In the Community

Service Trip Returns Dividends

Assistant risk control manager Brandon Joy, left, tours one of Mexico City’s slums with other Transformación Urbana volunteers. They are standing in front of a red truck”

Assistant risk control manager Brandon Joy, left, tours one of Mexico City’s slums with other Transformación Urbana volunteers.

A mission trip last October brought Flatiron Construction’s assistant risk control manager Brandon Joy face-to-face with the realities of poverty and life in one of the world’s largest urban slums.

Brandon’s church in Colorado organized a group of five volunteers—three of them engineers—who traveled to Mexico City to reinforce a retaining wall at a retreat center owned by the charitable organization Transformación Urbana Internacional. Transformación Urbana uses community outreach and organizing to combat injustice, poverty and spiritual emptiness in the slums of Mexico City. The United Nations Human Settlements Programme estimates that more than a billion people live in urban slums worldwide, and that number is expected to double by the year 2030.

During his trip, Brandon got to experience Mexico City’s “informal settlements.”

“Mexico City is the nicest city I’ve ever been to, but as you leave the downtown area, you go from a super nice city to urban slums immediately,” said Brandon. “The streets are mostly unpaved, the cinder block houses are surrounded by high concrete walls and many of the roofs are made out of corrugated cardboard.”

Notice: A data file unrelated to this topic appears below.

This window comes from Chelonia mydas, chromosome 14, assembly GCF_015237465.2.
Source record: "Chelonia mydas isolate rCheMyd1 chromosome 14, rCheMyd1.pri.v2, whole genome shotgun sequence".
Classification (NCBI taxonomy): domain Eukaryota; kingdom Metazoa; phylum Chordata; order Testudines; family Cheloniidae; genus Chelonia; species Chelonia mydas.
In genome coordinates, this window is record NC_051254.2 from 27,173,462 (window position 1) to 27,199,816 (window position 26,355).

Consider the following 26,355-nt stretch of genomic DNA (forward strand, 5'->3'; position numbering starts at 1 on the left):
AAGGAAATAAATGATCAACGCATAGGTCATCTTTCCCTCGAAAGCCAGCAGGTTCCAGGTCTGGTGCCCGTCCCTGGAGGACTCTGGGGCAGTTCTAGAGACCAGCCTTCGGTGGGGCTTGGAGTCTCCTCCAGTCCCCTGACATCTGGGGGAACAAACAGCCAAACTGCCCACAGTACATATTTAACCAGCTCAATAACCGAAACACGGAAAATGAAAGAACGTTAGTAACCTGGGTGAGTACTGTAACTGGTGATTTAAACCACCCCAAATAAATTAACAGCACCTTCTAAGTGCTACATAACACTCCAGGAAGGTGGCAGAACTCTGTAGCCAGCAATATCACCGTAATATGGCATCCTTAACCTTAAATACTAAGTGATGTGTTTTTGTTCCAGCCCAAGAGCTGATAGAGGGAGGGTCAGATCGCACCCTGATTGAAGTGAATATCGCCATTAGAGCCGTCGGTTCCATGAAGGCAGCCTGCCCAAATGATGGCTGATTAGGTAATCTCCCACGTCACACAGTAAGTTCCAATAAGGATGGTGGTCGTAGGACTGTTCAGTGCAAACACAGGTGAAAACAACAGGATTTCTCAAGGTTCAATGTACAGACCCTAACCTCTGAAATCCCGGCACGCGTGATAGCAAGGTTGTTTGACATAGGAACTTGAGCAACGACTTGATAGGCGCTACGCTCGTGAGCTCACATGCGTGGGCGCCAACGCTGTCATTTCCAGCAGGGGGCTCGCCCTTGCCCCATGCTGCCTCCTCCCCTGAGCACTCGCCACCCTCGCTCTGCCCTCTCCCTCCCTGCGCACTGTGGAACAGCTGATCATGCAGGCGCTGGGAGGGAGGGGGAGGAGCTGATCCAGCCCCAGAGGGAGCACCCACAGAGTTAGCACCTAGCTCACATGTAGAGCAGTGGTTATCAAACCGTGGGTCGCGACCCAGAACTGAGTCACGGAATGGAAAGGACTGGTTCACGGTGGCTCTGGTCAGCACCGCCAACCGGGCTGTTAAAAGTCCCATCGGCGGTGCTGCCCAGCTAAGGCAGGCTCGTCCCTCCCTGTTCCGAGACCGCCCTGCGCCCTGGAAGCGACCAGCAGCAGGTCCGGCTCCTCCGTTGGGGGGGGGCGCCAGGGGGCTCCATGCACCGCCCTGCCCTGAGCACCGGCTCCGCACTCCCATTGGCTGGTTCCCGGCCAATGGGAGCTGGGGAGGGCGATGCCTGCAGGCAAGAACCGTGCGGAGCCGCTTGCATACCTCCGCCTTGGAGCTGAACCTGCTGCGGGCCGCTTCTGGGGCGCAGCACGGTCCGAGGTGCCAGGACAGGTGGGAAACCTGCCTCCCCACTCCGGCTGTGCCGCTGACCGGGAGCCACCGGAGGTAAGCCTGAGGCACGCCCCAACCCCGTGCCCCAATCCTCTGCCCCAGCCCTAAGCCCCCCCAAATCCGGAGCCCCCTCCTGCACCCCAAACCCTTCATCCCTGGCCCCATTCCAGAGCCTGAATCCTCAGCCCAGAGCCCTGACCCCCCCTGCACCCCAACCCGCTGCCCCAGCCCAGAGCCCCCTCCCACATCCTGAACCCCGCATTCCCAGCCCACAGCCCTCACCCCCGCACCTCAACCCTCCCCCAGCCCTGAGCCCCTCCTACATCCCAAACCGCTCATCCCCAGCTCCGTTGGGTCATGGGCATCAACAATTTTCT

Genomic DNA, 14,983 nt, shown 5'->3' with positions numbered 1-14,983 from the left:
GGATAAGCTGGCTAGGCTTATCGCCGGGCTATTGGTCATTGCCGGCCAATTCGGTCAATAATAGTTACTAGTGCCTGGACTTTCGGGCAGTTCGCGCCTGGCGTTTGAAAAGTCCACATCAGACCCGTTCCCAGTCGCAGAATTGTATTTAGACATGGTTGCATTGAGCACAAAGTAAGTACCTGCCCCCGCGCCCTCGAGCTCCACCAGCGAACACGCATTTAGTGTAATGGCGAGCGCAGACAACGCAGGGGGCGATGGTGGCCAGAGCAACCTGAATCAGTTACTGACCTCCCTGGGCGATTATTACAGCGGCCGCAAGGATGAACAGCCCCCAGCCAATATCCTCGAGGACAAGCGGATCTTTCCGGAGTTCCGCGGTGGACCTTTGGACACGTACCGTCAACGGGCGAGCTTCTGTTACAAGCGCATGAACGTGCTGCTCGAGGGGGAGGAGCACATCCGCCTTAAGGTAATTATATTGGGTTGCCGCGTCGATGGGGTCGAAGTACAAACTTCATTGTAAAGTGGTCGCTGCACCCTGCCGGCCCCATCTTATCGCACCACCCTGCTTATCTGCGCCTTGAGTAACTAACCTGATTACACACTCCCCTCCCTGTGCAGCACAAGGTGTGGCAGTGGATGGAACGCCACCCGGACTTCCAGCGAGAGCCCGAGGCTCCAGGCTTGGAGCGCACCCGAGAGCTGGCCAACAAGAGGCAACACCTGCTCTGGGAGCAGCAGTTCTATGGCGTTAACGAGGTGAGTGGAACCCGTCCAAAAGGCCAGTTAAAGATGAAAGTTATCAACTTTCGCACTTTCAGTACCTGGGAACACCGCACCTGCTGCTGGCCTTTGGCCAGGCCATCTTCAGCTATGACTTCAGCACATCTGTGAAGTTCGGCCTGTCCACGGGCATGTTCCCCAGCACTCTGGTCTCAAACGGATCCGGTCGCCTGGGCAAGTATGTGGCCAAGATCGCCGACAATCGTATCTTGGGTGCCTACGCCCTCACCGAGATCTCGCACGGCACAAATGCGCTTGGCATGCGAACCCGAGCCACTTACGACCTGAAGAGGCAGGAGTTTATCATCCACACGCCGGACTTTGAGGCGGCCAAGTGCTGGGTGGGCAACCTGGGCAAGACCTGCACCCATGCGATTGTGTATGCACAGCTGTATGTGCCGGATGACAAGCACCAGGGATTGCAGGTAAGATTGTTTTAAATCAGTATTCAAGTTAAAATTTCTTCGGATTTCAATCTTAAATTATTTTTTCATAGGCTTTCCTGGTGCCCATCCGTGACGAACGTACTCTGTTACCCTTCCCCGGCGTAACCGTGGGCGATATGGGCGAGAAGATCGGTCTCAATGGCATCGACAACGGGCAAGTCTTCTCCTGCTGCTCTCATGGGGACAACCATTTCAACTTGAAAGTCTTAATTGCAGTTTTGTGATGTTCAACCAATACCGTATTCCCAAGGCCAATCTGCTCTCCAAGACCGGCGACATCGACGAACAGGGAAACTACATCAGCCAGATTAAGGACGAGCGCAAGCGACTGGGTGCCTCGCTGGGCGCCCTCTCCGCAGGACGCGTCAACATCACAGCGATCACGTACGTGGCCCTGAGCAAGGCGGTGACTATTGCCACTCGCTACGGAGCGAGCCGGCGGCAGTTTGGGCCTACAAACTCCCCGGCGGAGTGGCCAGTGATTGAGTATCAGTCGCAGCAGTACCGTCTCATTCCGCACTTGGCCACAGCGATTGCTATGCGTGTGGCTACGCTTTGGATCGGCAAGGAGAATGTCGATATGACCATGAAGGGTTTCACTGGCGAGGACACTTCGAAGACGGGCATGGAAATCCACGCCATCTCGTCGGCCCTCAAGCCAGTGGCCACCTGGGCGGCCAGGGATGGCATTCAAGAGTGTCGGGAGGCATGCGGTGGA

Transformación Urbana purchased a house outside the city to provide a safe, quiet space for spiritual and community leaders to gather.

“The slums are a very condensed, stressful environment,” Brandon said. “The retreat center is a place where pastors and other representatives can get away from everything, learn about leadership and make plans for improving their communities.”

The retreat center is located on an elevated lot, supported by a poorly built, 10-foot-tall rock and mortar retaining wall. Brandon’s team was tasked with strengthening the wall to keep it from tipping over and taking the retreat center along with it. The volunteers used a hammer drill to make holes in the 18-inch-thick wall and installed pieces of rebar attached to threads with a plate on the end through the holes. They then drove the rebar through the soil into the lot to create the tiebacks. After that, they dug to the end of the tiebacks and attached some additional rebar that would eventually be part of a concrete anchor. After the team left, a separate mission team poured the concrete to anchor the wall to the soil behind it.

Brandon said that the most rewarding part of his trip was witnessing the hope, thankfulness and perseverance that local residents showed in the face of such difficult conditions.

“When you step outside your comfort zone and spend your time and resources on behalf of others, you see that a little bit of courage goes a long way,” he said. “You see the joy that little things can bring to other people, and the experience returns back to you in a way that is so much greater than you could ever have imagined.”

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